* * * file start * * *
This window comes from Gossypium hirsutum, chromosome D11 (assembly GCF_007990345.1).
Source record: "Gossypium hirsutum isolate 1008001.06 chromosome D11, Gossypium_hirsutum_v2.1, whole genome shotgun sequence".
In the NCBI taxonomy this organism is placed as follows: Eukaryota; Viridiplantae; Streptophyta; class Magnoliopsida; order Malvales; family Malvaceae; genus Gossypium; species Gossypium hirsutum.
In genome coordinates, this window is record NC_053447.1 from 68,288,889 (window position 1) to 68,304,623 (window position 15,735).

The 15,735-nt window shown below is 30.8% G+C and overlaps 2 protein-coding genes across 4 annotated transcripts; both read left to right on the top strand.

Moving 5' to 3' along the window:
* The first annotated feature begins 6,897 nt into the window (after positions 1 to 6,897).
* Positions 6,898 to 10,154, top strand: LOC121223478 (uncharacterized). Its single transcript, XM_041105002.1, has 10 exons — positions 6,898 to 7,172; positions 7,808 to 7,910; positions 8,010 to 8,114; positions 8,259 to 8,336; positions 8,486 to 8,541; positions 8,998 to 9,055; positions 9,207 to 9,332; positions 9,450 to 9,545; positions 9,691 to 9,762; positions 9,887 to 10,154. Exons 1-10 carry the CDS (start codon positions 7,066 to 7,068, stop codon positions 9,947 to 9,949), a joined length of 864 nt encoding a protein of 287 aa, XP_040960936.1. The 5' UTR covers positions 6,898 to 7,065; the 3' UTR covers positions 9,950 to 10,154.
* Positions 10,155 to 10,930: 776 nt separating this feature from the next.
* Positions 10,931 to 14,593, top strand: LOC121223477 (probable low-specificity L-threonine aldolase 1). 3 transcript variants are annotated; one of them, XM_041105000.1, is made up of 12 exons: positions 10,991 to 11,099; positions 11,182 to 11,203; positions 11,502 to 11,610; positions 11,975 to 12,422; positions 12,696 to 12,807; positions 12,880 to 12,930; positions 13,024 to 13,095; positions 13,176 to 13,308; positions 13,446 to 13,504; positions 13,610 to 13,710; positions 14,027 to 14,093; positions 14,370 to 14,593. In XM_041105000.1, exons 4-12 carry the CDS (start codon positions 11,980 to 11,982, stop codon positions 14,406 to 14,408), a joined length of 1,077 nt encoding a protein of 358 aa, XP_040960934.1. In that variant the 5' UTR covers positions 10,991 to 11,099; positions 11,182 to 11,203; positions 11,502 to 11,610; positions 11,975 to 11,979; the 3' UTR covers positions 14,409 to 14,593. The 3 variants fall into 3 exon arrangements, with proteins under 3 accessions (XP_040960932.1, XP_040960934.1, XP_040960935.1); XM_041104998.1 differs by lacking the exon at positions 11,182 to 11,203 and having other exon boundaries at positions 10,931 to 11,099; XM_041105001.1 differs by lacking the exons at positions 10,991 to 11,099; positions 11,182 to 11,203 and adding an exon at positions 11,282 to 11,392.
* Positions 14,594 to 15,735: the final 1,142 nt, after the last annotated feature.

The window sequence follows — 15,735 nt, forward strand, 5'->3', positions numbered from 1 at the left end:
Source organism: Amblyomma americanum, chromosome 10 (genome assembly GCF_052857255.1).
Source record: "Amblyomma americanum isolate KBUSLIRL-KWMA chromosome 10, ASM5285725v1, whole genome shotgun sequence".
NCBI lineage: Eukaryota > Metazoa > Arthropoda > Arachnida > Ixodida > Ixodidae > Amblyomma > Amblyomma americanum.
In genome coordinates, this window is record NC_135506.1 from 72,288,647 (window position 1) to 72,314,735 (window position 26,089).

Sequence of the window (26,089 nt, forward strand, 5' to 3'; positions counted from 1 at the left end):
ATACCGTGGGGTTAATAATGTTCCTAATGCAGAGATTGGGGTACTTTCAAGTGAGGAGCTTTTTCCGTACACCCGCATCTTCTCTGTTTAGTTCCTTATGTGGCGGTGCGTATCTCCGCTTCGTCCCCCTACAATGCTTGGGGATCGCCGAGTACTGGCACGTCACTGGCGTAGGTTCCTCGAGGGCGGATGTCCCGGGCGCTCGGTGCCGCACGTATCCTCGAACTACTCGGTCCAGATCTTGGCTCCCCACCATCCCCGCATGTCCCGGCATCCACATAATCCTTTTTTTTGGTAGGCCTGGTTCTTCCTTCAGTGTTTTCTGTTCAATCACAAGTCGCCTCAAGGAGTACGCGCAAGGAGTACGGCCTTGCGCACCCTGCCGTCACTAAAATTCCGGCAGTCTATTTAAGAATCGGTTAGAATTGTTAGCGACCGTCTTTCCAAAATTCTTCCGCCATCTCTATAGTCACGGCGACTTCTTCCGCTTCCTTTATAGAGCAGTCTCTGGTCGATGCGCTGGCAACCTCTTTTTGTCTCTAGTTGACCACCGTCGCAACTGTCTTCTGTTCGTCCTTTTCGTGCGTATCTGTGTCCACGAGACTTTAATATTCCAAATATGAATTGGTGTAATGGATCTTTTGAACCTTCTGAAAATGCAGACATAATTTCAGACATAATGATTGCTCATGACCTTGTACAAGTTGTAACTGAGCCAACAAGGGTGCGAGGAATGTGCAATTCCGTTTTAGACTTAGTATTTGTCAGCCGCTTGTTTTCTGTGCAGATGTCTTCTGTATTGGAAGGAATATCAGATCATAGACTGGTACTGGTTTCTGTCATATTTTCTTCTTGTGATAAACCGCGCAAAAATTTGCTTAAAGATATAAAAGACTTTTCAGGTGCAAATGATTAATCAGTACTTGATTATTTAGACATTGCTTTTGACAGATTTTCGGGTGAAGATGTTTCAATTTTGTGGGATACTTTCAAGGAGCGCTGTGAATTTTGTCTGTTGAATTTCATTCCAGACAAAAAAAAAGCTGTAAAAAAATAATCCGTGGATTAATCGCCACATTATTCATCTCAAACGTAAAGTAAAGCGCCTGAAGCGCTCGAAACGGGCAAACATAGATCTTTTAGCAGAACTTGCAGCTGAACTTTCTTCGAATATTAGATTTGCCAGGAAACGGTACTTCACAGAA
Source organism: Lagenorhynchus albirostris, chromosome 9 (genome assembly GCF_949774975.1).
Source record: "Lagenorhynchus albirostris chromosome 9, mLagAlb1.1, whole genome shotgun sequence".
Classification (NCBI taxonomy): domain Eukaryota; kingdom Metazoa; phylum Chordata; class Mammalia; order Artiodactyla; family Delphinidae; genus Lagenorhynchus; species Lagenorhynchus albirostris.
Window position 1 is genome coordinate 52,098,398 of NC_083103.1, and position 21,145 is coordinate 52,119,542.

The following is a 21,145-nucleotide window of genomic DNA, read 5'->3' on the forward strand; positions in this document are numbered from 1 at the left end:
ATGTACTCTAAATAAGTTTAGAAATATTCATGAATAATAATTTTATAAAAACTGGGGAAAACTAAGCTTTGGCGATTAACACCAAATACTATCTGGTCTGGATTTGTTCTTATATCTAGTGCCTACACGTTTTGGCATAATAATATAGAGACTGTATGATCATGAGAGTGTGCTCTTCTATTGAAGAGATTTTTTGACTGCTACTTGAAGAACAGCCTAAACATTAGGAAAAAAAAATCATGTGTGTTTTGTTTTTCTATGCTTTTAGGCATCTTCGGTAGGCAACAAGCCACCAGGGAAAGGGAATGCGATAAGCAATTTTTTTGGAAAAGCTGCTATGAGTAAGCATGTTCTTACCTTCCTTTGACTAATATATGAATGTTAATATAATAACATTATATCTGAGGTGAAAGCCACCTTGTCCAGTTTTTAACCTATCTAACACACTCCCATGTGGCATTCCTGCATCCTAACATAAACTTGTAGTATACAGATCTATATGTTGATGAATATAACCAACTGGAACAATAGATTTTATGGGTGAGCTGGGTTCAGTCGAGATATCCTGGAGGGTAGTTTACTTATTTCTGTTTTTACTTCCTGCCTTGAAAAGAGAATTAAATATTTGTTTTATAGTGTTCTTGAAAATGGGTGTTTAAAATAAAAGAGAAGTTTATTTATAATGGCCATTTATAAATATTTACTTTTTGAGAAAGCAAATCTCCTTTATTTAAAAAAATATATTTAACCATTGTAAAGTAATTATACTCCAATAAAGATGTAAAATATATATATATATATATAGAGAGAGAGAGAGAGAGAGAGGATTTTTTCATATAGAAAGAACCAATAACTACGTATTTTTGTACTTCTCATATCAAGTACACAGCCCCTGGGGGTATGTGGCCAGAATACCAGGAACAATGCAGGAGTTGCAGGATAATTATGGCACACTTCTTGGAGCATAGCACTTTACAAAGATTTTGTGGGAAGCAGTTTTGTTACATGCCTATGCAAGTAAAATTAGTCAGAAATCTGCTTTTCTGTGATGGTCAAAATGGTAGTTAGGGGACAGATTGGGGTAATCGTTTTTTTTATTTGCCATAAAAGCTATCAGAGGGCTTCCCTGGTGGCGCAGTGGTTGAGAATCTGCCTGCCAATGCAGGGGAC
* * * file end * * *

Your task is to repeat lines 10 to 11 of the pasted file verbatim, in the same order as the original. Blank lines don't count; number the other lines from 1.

* Positions 10,931 to 14,593, top strand: LOC121223477 (probable low-specificity L-threonine aldolase 1). 3 transcript variants are annotated; one of them, XM_041105000.1, is made up of 12 exons: positions 10,991 to 11,099; positions 11,182 to 11,203; positions 11,502 to 11,610; positions 11,975 to 12,422; positions 12,696 to 12,807; positions 12,880 to 12,930; positions 13,024 to 13,095; positions 13,176 to 13,308; positions 13,446 to 13,504; positions 13,610 to 13,710; positions 14,027 to 14,093; positions 14,370 to 14,593. In XM_041105000.1, exons 4-12 carry the CDS (start codon positions 11,980 to 11,982, stop codon positions 14,406 to 14,408), a joined length of 1,077 nt encoding a protein of 358 aa, XP_040960934.1. In that variant the 5' UTR covers positions 10,991 to 11,099; positions 11,182 to 11,203; positions 11,502 to 11,610; positions 11,975 to 11,979; the 3' UTR covers positions 14,409 to 14,593. The 3 variants fall into 3 exon arrangements, with proteins under 3 accessions (XP_040960932.1, XP_040960934.1, XP_040960935.1); XM_041104998.1 differs by lacking the exon at positions 11,182 to 11,203 and having other exon boundaries at positions 10,931 to 11,099; XM_041105001.1 differs by lacking the exons at positions 10,991 to 11,099; positions 11,182 to 11,203 and adding an exon at positions 11,282 to 11,392.
* Positions 14,594 to 15,735: the final 1,142 nt, after the last annotated feature.